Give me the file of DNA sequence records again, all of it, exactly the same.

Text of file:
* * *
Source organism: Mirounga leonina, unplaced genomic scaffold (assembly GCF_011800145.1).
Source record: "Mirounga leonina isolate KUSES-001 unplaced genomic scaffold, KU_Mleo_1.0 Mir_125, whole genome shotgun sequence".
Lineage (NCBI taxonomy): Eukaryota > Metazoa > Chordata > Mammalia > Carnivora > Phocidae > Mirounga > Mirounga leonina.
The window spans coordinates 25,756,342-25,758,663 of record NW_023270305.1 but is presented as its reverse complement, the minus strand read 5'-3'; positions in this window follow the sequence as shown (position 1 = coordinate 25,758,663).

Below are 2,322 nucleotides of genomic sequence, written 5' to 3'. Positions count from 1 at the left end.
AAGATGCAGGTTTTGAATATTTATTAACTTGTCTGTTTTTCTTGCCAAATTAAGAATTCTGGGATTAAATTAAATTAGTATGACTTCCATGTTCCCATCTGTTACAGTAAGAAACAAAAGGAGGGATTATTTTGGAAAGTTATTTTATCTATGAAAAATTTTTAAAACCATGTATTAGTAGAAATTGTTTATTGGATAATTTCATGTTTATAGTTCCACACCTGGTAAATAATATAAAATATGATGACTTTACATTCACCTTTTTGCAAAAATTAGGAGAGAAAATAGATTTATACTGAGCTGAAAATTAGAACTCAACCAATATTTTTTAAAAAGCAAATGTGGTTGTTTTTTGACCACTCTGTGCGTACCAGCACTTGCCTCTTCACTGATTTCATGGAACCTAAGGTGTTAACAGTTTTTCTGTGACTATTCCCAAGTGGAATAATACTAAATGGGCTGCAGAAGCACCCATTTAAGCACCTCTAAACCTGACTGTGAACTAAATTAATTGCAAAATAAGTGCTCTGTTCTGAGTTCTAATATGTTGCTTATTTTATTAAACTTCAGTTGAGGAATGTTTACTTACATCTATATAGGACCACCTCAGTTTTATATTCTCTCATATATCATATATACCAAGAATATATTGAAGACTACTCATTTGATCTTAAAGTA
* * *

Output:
Source organism: Mirounga leonina, unplaced genomic scaffold (assembly GCF_011800145.1).
Source record: "Mirounga leonina isolate KUSES-001 unplaced genomic scaffold, KU_Mleo_1.0 Mir_125, whole genome shotgun sequence".
Lineage (NCBI taxonomy): Eukaryota > Metazoa > Chordata > Mammalia > Carnivora > Phocidae > Mirounga > Mirounga leonina.
The window spans coordinates 25,756,342-25,758,663 of record NW_023270305.1 but is presented as its reverse complement, the minus strand read 5'-3'; positions in this window follow the sequence as shown (position 1 = coordinate 25,758,663).

Below are 2,322 nucleotides of genomic sequence, written 5' to 3'. Positions count from 1 at the left end.
AAGATGCAGGTTTTGAATATTTATTAACTTGTCTGTTTTTCTTGCCAAATTAAGAATTCTGGGATTAAATTAAATTAGTATGACTTCCATGTTCCCATCTGTTACAGTAAGAAACAAAAGGAGGGATTATTTTGGAAAGTTATTTTATCTATGAAAAATTTTTAAAACCATGTATTAGTAGAAATTGTTTATTGGATAATTTCATGTTTATAGTTCCACACCTGGTAAATAATATAAAATATGATGACTTTACATTCACCTTTTTGCAAAAATTAGGAGAGAAAATAGATTTATACTGAGCTGAAAATTAGAACTCAACCAATATTTTTTAAAAAGCAAATGTGGTTGTTTTTTGACCACTCTGTGCGTACCAGCACTTGCCTCTTCACTGATTTCATGGAACCTAAGGTGTTAACAGTTTTTCTGTGACTATTCCCAAGTGGAATAATACTAAATGGGCTGCAGAAGCACCCATTTAAGCACCTCTAAACCTGACTGTGAACTAAATTAATTGCAAAATAAGTGCTCTGTTCTGAGTTCTAATATGTTGCTTATTTTATTAAACTTCAGTTGAGGAATGTTTACTTACATCTATATAGGACCACCTCAGTTTTATATTCTCTCATATATCATATATACCAAGAATATATTGAAGACTACTCATTTGATCTTAAAGTA